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TENBy Wolf Grant

Want to start an argument on melodic rock? Then simply go onto one of the better known noticeboards and ask for opinions on Ten. For every fan that professes their admiration you will get those who decry their very existence. A very strange situation, especially seeing as how the band have won numerous polls and awards since their inception back in 1995, thus proving their popularity amongst the general melodic rock loving population.

Ten's self-titled debut in 1996 still ranks as one of the best debuts by a British hard rock band. An amazing collection of emotion drenched melodic rock with Gary Hughes' evocative vocals and Vinny Burns displaying some of the most tasteful guitar playing heard in ages - just listen to the magic that is 'Loneliest Place in the World'. A mere six months later came the follow up, 'The Name of the Rose', which many fans still proclaim as Ten's finest moment. And with this album Ten began to experience the main problem that has dogged them ever since. Although all the songs for the first two albums were recorded at the same time - the eventual running orders being chosen by the band and record company - the second album had a distinctly heavier vibe to it. Songs such as the title track became firm fan favourites, and was even voted 'Song of the Year' in Japan's Burrn! Magazine, a very high accolade indeed. In fact, both the debut and 'NotR' appeared in the Top 5 of their reader's Top 50 albums of the year, an amazing feat when you consider the split vote, and one which has never been equalled. This showed just how much the Japanese fans had taken Ten into their hearts.

In 1997, third album 'The Robe' saw Ten display more of their heavier side with songs such as 'Bright on the Blade' and 'Battlelines', and even at this early stage in their career, some fans were yearning for a return to the more 'AOR friendly' sounds of their debut. This despite the fact that 'The Robe' contained two of Ten's best ever ballads, 'You're in My Heart' and 'Someday'.

1999 saw the Rafe McKenna (Giant, Bad Company, Foreigner) produced 'Spellbound' released, featuring a wonderful cover by renowned Spanish artist Luis Royo. McKenna made a tougher, harder sounding album, which along with the fantasy art cover helped Ten appeal to the European metal crowd, as well as the usual AOR/MHR fans. The Celtic influences were also a treat, giving Ten a distinctive Thin Lizzy vibe at times, and giving us the firm fan favourite 'Red'. However, the album also succeeded in alienating some of their older fans.

Personally, I can't understand why some people claim all Ten albums are the same. That is so patently untrue, and to force the point even further, the band made the very brave move of creating a concept album as their fifth release in 2000, the futuristic epic 'Babylon'. This album saw a mixture of all the styles from previous Ten albums, and seemed to gain almost universal approval from fans - walking away with the vote for best MHR album and production in last year's Fireworks Poll - despite featuring 'Thunder in Heaven', an amazing track I consider to be the heaviest song ever recorded by Ten.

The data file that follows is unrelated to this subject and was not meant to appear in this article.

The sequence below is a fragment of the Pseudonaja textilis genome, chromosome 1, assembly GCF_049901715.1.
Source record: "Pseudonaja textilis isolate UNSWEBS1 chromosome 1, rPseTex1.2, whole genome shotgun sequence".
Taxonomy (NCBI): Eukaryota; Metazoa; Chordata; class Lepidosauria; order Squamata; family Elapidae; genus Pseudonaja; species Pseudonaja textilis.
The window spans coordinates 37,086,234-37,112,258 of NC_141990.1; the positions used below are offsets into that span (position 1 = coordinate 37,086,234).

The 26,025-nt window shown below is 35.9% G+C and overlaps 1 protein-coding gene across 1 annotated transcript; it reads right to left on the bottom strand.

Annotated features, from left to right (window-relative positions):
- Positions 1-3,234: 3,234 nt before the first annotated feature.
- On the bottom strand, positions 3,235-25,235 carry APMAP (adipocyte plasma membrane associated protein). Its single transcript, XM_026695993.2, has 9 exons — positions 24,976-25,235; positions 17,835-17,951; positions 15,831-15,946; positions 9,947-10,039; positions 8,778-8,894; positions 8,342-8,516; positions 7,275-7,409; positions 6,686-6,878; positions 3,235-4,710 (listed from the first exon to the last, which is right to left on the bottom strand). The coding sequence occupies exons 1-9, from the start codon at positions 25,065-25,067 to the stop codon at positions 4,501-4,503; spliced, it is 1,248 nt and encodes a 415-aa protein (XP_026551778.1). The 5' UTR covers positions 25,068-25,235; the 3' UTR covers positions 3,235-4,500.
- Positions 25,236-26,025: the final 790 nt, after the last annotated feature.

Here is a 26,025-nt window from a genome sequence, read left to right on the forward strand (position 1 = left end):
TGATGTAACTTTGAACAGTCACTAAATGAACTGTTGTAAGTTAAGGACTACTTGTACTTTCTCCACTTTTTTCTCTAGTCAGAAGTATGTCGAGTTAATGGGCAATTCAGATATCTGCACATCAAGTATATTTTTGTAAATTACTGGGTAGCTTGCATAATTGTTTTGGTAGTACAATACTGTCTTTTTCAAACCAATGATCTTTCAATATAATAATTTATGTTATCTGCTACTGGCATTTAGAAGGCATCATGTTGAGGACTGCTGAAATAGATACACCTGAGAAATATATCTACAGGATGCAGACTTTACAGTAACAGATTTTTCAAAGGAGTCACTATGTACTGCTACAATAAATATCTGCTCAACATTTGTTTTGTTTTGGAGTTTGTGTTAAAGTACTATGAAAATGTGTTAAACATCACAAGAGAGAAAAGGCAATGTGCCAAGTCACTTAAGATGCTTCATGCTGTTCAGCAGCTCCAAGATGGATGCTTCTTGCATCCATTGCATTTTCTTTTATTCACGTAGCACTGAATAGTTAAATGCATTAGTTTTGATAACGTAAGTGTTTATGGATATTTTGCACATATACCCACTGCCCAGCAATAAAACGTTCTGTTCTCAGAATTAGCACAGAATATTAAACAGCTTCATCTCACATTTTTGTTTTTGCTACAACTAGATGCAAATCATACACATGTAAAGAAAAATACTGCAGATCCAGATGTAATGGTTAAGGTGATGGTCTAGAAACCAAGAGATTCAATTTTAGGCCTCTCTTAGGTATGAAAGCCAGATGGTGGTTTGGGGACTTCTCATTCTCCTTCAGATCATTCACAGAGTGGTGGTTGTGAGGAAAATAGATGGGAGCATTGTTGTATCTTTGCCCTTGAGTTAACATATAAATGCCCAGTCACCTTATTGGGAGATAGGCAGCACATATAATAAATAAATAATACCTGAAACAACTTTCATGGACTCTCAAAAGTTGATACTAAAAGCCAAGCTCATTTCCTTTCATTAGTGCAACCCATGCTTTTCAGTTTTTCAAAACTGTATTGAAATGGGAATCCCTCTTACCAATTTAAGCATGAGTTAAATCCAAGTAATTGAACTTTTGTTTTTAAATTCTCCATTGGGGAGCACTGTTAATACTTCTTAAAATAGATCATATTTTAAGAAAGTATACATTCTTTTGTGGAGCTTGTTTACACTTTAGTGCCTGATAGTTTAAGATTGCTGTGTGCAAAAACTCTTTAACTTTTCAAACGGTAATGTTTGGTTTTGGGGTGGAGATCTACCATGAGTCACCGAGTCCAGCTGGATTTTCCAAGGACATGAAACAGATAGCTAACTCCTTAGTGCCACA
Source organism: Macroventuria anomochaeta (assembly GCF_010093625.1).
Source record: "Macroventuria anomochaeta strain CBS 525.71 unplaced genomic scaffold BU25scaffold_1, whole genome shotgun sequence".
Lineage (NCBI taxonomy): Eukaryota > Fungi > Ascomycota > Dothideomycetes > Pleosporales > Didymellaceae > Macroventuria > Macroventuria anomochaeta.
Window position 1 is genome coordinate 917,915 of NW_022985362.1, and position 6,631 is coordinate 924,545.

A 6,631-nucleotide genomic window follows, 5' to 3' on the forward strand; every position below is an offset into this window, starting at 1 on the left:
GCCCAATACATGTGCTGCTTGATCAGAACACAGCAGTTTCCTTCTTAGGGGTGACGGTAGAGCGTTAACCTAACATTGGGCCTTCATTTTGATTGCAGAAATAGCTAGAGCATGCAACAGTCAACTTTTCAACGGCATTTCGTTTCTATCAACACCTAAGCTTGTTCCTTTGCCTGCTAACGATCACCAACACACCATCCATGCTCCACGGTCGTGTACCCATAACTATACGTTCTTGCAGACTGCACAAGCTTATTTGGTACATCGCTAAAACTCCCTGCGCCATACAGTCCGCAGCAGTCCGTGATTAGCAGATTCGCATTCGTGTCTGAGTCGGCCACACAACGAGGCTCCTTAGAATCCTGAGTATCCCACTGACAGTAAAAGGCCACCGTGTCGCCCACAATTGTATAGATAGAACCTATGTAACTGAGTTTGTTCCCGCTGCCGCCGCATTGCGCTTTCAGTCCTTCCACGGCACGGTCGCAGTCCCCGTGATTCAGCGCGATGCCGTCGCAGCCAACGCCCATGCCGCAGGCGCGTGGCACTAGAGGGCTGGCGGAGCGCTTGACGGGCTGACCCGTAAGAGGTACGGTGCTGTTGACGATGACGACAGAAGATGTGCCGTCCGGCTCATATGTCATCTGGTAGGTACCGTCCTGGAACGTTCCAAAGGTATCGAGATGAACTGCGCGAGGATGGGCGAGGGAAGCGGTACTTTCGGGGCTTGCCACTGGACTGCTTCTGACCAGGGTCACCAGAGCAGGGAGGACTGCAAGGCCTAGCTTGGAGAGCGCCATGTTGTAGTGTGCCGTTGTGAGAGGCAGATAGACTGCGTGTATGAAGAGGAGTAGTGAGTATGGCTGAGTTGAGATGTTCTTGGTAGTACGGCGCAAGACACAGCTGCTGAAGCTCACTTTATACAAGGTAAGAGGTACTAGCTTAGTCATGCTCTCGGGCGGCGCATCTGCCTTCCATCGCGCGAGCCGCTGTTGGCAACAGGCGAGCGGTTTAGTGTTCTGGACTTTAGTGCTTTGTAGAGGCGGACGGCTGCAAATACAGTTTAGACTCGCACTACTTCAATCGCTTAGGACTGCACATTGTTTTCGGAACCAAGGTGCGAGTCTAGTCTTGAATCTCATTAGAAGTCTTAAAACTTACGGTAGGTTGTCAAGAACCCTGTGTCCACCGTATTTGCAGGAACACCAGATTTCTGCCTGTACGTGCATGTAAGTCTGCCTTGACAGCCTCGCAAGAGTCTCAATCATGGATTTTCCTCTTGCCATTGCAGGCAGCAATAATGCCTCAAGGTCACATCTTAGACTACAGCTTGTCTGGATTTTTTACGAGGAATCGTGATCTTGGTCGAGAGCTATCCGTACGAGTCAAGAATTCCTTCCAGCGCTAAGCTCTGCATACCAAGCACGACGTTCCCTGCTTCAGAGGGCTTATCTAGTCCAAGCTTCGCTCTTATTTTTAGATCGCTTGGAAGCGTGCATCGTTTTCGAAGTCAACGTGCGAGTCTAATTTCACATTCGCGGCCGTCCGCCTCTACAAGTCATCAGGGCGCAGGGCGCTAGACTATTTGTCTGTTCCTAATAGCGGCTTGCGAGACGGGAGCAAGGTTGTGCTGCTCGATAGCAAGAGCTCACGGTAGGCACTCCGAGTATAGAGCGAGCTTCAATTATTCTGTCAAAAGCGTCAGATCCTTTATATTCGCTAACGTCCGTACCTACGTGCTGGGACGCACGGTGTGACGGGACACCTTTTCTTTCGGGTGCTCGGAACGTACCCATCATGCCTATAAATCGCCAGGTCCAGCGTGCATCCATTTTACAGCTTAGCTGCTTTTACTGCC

As vocalist and main songwriter Gary Hughes explains, "I am very happy indeed with the fans reaction to Babylon. It was a very experimental album for Ten as a band and the fans adapted to the adventure all consumingly." So having spent a long period planning out such an album, would they ever be likely to repeat the experince? "Who knows," replies Gary. "Musically we are extremely flexible. I wouldn't rule anything out at this stage regarding our future."

So after the success of Babylon, the band had to decide how to plan the follow up. The market in Japan had crashed pretty badly due to the economic problems being experienced in the country, and most bands had lost a large percentage of their sales, many not even being able to obtain a deal!

After 5 studio albums, it is still the first two Ten albums that are the biggest sellers in Japan. Not surprisingly, it is 'Spellbound' that is the biggest seller in Europe. This left the band in a bit of a quandary - do they target the more AOR loving Japanese audience or the European audience, with their harder tastes. An initial suggestion of recording a core version of the next album, with different songs for the different markets, was quickly discounted, with the final decision being made to try and emulate the success of those early albums.

As to how this affected the writing process on 'Far Beyond the World', Gary explains, "For the most part, in the same ways as before, only this time we have gone for a more modern approach to the material. It is important to justify yourselves in today's market. No-one can make music that sounds like it belongs to the eighties anymore. Not and survive."

Usually, the term 'modern approach' would set the alarm bells ringing, conjuring up images of de-tuned guitars and miserable looking musicians, but having listened to the album I would have to say it's more a mixture of the most commercial parts of 'Babylon' with Gary's solo album 'Precious Ones' and also bits of the debut. Definitely an album to please those looking for a return to the more commercial sound of Ten. Gary does not deny this. "We have always believed that Ten are one of the few bands with the potential to 'cross over' musically. We believe if we persist, that sooner or later its going to happen for us. Also, the fans always liked the commercial side of Ten so why should we disappoint them? With this album we have achieved a successful blend of all the best elements of the Ten catalalogue to date. We are happy that this is our best album so far, commercially or otherwise."

But what about the fans of the harder songs? Will Ten ever be writing songs like 'Thunder in Heaven' and 'Bright on the Blade' again? As Hughes explains, "The beauty of Ten is that musically there are no rules. Obviously, however hard you try you can't please all the people all of the time, but I'm sure that those fans who particularly enjoyed the two tracks you mention will also enjoy 'Glimmer of Evil', 'High Tide' and 'Black Shadows' on 'Far Beyond The World'."

The mix aspect of Ten albums has also been the source of much debate. The legendary Mike Stone (Journey, Whitesnake, Y&T) mixed the first three albums. However, for 'The Robe' it was decided a change would be beneficial for the band, and Rafe McKenna was brought in. Everyone was a massive fan of the Giant albums, and this seemed an ideal choice. The vocals and guitars were a lot drier on this album, McKenna not being a huge fan of reverb, and the results certainly made Ten a harder sounding animal. For 'Babylon', the mix was handled in-house at Now & Then's Startracks studio. While some complained the mix had the same muddy sound they heard on the Bob Catley solo albums, the general consensus was definitely positive, the album winning best production in our polls last year with more than double the amount of votes than its nearest rival.